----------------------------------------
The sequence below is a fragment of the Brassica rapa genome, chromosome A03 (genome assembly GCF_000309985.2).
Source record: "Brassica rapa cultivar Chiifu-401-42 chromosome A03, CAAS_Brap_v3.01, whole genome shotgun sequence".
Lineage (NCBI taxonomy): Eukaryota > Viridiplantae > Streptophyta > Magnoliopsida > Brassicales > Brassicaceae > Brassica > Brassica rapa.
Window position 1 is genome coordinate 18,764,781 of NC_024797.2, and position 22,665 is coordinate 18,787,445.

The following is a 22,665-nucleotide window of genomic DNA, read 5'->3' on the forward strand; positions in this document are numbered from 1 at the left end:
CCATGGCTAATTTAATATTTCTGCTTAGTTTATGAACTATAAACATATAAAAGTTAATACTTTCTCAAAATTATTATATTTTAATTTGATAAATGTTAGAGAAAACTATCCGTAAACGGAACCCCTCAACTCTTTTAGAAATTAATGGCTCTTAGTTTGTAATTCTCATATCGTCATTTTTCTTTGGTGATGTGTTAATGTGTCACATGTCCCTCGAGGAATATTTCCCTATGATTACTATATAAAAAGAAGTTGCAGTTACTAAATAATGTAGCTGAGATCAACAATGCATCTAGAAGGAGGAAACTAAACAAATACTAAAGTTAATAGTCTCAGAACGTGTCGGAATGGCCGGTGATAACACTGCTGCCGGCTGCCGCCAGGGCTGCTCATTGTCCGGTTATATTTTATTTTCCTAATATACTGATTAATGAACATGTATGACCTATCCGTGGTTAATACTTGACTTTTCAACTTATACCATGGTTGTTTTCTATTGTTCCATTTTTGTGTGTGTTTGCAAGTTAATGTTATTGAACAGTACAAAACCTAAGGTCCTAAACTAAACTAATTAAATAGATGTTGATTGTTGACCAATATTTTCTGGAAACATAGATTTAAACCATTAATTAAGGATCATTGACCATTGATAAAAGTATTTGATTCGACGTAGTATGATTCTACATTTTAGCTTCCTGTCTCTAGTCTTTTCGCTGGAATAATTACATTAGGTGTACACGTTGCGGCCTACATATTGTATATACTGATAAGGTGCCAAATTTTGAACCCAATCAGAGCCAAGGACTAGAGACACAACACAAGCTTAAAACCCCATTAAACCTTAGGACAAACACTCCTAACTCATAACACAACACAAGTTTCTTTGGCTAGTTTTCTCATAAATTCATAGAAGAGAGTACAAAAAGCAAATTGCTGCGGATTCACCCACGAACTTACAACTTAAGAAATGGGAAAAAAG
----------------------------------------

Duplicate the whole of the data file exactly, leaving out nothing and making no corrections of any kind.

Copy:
The sequence below is a fragment of the Brassica rapa genome, chromosome A03 (genome assembly GCF_000309985.2).
Source record: "Brassica rapa cultivar Chiifu-401-42 chromosome A03, CAAS_Brap_v3.01, whole genome shotgun sequence".
Lineage (NCBI taxonomy): Eukaryota > Viridiplantae > Streptophyta > Magnoliopsida > Brassicales > Brassicaceae > Brassica > Brassica rapa.
Window position 1 is genome coordinate 18,764,781 of NC_024797.2, and position 22,665 is coordinate 18,787,445.

The following is a 22,665-nucleotide window of genomic DNA, read 5'->3' on the forward strand; positions in this document are numbered from 1 at the left end:
CCATGGCTAATTTAATATTTCTGCTTAGTTTATGAACTATAAACATATAAAAGTTAATACTTTCTCAAAATTATTATATTTTAATTTGATAAATGTTAGAGAAAACTATCCGTAAACGGAACCCCTCAACTCTTTTAGAAATTAATGGCTCTTAGTTTGTAATTCTCATATCGTCATTTTTCTTTGGTGATGTGTTAATGTGTCACATGTCCCTCGAGGAATATTTCCCTATGATTACTATATAAAAAGAAGTTGCAGTTACTAAATAATGTAGCTGAGATCAACAATGCATCTAGAAGGAGGAAACTAAACAAATACTAAAGTTAATAGTCTCAGAACGTGTCGGAATGGCCGGTGATAACACTGCTGCCGGCTGCCGCCAGGGCTGCTCATTGTCCGGTTATATTTTATTTTCCTAATATACTGATTAATGAACATGTATGACCTATCCGTGGTTAATACTTGACTTTTCAACTTATACCATGGTTGTTTTCTATTGTTCCATTTTTGTGTGTGTTTGCAAGTTAATGTTATTGAACAGTACAAAACCTAAGGTCCTAAACTAAACTAATTAAATAGATGTTGATTGTTGACCAATATTTTCTGGAAACATAGATTTAAACCATTAATTAAGGATCATTGACCATTGATAAAAGTATTTGATTCGACGTAGTATGATTCTACATTTTAGCTTCCTGTCTCTAGTCTTTTCGCTGGAATAATTACATTAGGTGTACACGTTGCGGCCTACATATTGTATATACTGATAAGGTGCCAAATTTTGAACCCAATCAGAGCCAAGGACTAGAGACACAACACAAGCTTAAAACCCCATTAAACCTTAGGACAAACACTCCTAACTCATAACACAACACAAGTTTCTTTGGCTAGTTTTCTCATAAATTCATAGAAGAGAGTACAAAAAGCAAATTGCTGCGGATTCACCCACGAACTTACAACTTAAGAAATGGGAAAAAAG